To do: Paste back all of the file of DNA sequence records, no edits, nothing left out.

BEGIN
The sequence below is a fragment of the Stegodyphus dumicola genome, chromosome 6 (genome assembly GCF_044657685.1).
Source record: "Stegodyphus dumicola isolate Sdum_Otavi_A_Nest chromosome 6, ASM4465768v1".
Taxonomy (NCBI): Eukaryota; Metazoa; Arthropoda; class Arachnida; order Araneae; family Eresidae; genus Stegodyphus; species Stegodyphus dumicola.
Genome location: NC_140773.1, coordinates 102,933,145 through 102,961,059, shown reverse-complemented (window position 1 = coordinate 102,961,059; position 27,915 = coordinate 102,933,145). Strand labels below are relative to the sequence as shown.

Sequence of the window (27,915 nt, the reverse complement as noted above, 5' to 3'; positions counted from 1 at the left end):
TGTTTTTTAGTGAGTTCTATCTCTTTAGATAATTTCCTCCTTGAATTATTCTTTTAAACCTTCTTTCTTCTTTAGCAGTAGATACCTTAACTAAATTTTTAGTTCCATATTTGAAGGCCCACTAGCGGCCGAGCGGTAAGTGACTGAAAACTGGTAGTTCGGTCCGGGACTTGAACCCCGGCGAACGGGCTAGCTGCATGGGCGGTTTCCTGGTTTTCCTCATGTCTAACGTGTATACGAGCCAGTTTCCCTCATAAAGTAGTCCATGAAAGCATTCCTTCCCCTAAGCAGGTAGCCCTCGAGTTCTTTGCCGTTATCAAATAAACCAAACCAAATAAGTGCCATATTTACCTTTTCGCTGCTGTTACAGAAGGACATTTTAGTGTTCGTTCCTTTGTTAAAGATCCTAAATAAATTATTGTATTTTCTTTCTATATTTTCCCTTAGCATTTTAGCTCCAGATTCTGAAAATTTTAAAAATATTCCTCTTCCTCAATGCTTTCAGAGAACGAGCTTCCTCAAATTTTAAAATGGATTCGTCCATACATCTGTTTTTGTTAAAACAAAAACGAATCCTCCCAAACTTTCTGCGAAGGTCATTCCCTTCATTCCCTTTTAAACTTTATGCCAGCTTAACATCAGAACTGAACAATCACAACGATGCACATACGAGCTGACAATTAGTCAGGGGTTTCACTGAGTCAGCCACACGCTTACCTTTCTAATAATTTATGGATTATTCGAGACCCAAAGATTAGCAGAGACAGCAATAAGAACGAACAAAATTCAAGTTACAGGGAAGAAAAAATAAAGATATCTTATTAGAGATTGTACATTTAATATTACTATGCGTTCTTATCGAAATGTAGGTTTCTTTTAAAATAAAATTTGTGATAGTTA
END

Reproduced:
The sequence below is a fragment of the Stegodyphus dumicola genome, chromosome 6 (genome assembly GCF_044657685.1).
Source record: "Stegodyphus dumicola isolate Sdum_Otavi_A_Nest chromosome 6, ASM4465768v1".
Taxonomy (NCBI): Eukaryota; Metazoa; Arthropoda; class Arachnida; order Araneae; family Eresidae; genus Stegodyphus; species Stegodyphus dumicola.
Genome location: NC_140773.1, coordinates 102,933,145 through 102,961,059, shown reverse-complemented (window position 1 = coordinate 102,961,059; position 27,915 = coordinate 102,933,145). Strand labels below are relative to the sequence as shown.

Sequence of the window (27,915 nt, the reverse complement as noted above, 5' to 3'; positions counted from 1 at the left end):
TGTTTTTTAGTGAGTTCTATCTCTTTAGATAATTTCCTCCTTGAATTATTCTTTTAAACCTTCTTTCTTCTTTAGCAGTAGATACCTTAACTAAATTTTTAGTTCCATATTTGAAGGCCCACTAGCGGCCGAGCGGTAAGTGACTGAAAACTGGTAGTTCGGTCCGGGACTTGAACCCCGGCGAACGGGCTAGCTGCATGGGCGGTTTCCTGGTTTTCCTCATGTCTAACGTGTATACGAGCCAGTTTCCCTCATAAAGTAGTCCATGAAAGCATTCCTTCCCCTAAGCAGGTAGCCCTCGAGTTCTTTGCCGTTATCAAATAAACCAAACCAAATAAGTGCCATATTTACCTTTTCGCTGCTGTTACAGAAGGACATTTTAGTGTTCGTTCCTTTGTTAAAGATCCTAAATAAATTATTGTATTTTCTTTCTATATTTTCCCTTAGCATTTTAGCTCCAGATTCTGAAAATTTTAAAAATATTCCTCTTCCTCAATGCTTTCAGAGAACGAGCTTCCTCAAATTTTAAAATGGATTCGTCCATACATCTGTTTTTGTTAAAACAAAAACGAATCCTCCCAAACTTTCTGCGAAGGTCATTCCCTTCATTCCCTTTTAAACTTTATGCCAGCTTAACATCAGAACTGAACAATCACAACGATGCACATACGAGCTGACAATTAGTCAGGGGTTTCACTGAGTCAGCCACACGCTTACCTTTCTAATAATTTATGGATTATTCGAGACCCAAAGATTAGCAGAGACAGCAATAAGAACGAACAAAATTCAAGTTACAGGGAAGAAAAAATAAAGATATCTTATTAGAGATTGTACATTTAATATTACTATGCGTTCTTATCGAAATGTAGGTTTCTTTTAAAATAAAATTTGTGATAGTTA